In Conversation with Rosaline Graham, Mentoring Coach at Skills for Change
Rosaline Graham has been facilitating professional connections and interactions between newcomers and established Canadian professionals to enhance their employment opportunities and career growth. We interviewed Rosaline about the Mentoring for Change program at Skills for Change.
Please tell us a little bit about yourself.
As a Community Worker, I chose to work in employment and settlement services for immigrants, specializing in mentoring for internationally educated professionals. In my current role as Mentoring Coach, I assess, train and coach job seekers (Mentees), then introduce them to established professionals (Mentors) who support and guide them through the job search process. Throughout my 18 years’ experience in immigrant settlement services, I have facilitated hundreds of mentoring orientation/training sessions to thousands of immigrants, volunteer mentors and community agencies.
Could you tell us about the evolution of the Mentoring program?
The Mentoring for Change (Previously called “Mentoring for Employment”) program was developed in 1993 as an intervention for internationally-educated professionals who were facing multiply barriers to employment in their field. The pilot project was successful, having an employment outcome of 75% within three months of being matched with a mentor. For the past 25 years, Skills for Change has consistently delivered mentoring, facilitating professional connections between job seekers (Mentees) and established professionals (Mentors), with the objective of helping mentees fully access their field in Canada.
How did you get involved with Skills for Change?
I was living in the neighborhood and needed a Community Worker practicum placement. I applied to Skills for Change and was accepted. During this time I worked PT as a Program Assistant in the “Job Search Workshop” program, and later applied for the Mentoring Program Worker position and subsequently held different roles in the program (Mentoring Counsellor, Team Lead, Specialist and Coach)
Can you share an example of a mentor-mentee success story?
Sammy, an internationally educated lawyer from Afghanistan came to SfC, seeking mentoring. He was matched with a lawyer who, although retired, was instrumental in coaching, encouraging Sammy to access his profession in Canada. Sammy encountered many obstacles in his pathway to access his profession; however, with strong determination, a positive attitude, resilience, a committed mentor and an employer who welcomes immigrants, he was successfully employed in his field at TD Bank. When Sammy’s mentor shared the employment story with me, he hastened to say: “He did it on his own, I was just there for him”; however, I gently reminded him that the collaborative work in this immigrant settlement process was crucial to his success. Mentors play a vital role in helping job seekers enter their profession. Even after the mentee found employment, his mentor continues to maintain the professional connection to help with job retention. Mentors are like a human GPS who provides directions; however, it is the mentee who is always in the driver’s seat.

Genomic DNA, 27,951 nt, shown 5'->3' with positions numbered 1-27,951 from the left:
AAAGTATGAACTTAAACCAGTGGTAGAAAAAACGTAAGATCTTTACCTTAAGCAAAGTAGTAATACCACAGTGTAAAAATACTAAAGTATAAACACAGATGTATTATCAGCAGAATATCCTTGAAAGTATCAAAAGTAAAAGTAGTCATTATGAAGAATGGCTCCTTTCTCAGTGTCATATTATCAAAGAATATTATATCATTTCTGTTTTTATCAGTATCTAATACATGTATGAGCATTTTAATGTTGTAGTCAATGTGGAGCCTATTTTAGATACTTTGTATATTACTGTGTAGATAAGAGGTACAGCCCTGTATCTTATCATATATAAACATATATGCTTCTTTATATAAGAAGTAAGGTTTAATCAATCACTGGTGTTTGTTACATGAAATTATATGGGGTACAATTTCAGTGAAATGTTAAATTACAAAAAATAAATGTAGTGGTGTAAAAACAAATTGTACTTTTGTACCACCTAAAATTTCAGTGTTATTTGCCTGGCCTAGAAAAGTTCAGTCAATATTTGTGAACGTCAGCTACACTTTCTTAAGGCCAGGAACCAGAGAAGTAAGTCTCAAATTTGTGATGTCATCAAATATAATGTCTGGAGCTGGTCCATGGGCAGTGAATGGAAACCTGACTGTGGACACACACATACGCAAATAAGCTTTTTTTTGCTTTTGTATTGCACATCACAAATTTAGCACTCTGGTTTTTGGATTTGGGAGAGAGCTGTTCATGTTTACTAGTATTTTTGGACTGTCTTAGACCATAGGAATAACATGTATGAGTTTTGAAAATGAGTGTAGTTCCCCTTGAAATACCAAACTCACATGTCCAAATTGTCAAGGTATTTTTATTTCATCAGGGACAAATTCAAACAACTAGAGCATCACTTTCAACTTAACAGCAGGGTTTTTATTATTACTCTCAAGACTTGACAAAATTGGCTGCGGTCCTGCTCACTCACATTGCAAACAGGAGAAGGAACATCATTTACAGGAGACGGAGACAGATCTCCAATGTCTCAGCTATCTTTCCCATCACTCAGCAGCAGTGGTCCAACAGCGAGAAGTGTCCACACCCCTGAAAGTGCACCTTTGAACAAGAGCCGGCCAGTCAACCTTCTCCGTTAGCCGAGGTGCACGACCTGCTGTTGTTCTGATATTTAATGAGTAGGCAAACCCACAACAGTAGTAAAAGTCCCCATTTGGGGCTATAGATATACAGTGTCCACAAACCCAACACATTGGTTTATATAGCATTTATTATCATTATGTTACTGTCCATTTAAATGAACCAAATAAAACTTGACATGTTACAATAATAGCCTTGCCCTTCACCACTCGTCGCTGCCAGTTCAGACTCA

*Name changed for reasons of confidentiality.
What are some factors you consider when setting up mentors with mentees?
For the employment-focused mentoring, job seekers should complete an employment preparation program, so that they have effective tools and interviewing intelligence skills. They are usually connected with a mentor in a similar occupation or industry, in addition to having a positive employability mindset and availability to meet with a mentor during regular business hours.
What are the benefits of mentorship?
I consider the key benefit of mentoring for job seekers is to have the right support and connection. For mentors, it is an opportunity to enhance leadership, expand international knowledge and be part of building a positive community.
How do you envision the coming years of mentorship to look like at Skills for Change?
Mentoring for Change has always and will continue to have a positive growth “mindset” and expand and customize the model to serve youth, women, seniors and focus on their needs.
Who can become a mentor and how can someone become a mentor?
Volunteer mentors are the backbone of our Mentoring program; without their support, we would not be able to effectively sustain the program. Mentoring for Change highly appreciates the contribution of time and resources from the community and welcomes all those who express interest in participating as mentors.
Those who have been established in their profession for over 2 years and would like to make a difference in the life of a new immigrant can contact our agency and also go to our website and complete the Mentoring application form.
What’s your favorite part of your work at Skills for Change?
I believe in the goodness of people. It is a pleasure to see the willingness of volunteer mentors and the receptiveness of new immigrants in receiving supports; however, I am always moved by the reciprocity of mentees who initiate volunteering after they have found employment.